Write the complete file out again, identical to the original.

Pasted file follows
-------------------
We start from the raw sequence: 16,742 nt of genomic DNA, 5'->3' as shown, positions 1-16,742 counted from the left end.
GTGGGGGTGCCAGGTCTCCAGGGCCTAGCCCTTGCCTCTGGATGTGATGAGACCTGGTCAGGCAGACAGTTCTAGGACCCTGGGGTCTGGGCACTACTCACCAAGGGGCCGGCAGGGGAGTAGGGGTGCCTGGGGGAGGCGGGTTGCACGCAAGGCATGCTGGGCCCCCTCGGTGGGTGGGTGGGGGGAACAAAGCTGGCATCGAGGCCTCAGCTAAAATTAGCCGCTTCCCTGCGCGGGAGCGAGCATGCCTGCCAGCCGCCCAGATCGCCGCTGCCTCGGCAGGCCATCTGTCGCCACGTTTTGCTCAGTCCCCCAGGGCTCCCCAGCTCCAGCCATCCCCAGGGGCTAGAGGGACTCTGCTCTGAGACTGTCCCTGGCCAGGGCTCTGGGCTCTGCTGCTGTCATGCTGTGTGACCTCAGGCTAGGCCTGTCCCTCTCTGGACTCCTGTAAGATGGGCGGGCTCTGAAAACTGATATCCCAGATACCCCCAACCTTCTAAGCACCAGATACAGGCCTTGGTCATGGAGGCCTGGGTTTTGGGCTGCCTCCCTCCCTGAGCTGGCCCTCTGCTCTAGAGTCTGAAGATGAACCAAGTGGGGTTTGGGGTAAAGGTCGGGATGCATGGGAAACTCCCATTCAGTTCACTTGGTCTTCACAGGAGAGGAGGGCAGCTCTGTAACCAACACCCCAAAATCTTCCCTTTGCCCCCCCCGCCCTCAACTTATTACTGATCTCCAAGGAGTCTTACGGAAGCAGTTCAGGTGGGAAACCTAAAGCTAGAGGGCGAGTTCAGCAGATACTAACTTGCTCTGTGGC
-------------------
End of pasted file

We start from the raw sequence: 16,742 nt of genomic DNA, 5'->3' as shown, positions 1-16,742 counted from the left end.
GTGGGGGTGCCAGGTCTCCAGGGCCTAGCCCTTGCCTCTGGATGTGATGAGACCTGGTCAGGCAGACAGTTCTAGGACCCTGGGGTCTGGGCACTACTCACCAAGGGGCCGGCAGGGGAGTAGGGGTGCCTGGGGGAGGCGGGTTGCACGCAAGGCATGCTGGGCCCCCTCGGTGGGTGGGTGGGGGGAACAAAGCTGGCATCGAGGCCTCAGCTAAAATTAGCCGCTTCCCTGCGCGGGAGCGAGCATGCCTGCCAGCCGCCCAGATCGCCGCTGCCTCGGCAGGCCATCTGTCGCCACGTTTTGCTCAGTCCCCCAGGGCTCCCCAGCTCCAGCCATCCCCAGGGGCTAGAGGGACTCTGCTCTGAGACTGTCCCTGGCCAGGGCTCTGGGCTCTGCTGCTGTCATGCTGTGTGACCTCAGGCTAGGCCTGTCCCTCTCTGGACTCCTGTAAGATGGGCGGGCTCTGAAAACTGATATCCCAGATACCCCCAACCTTCTAAGCACCAGATACAGGCCTTGGTCATGGAGGCCTGGGTTTTGGGCTGCCTCCCTCCCTGAGCTGGCCCTCTGCTCTAGAGTCTGAAGATGAACCAAGTGGGGTTTGGGGTAAAGGTCGGGATGCATGGGAAACTCCCATTCAGTTCACTTGGTCTTCACAGGAGAGGAGGGCAGCTCTGTAACCAACACCCCAAAATCTTCCCTTTGCCCCCCCCGCCCTCAACTTATTACTGATCTCCAAGGAGTCTTACGGAAGCAGTTCAGGTGGGAAACCTAAAGCTAGAGGGCGAGTTCAGCAGATACTAACTTGCTCTGTGGC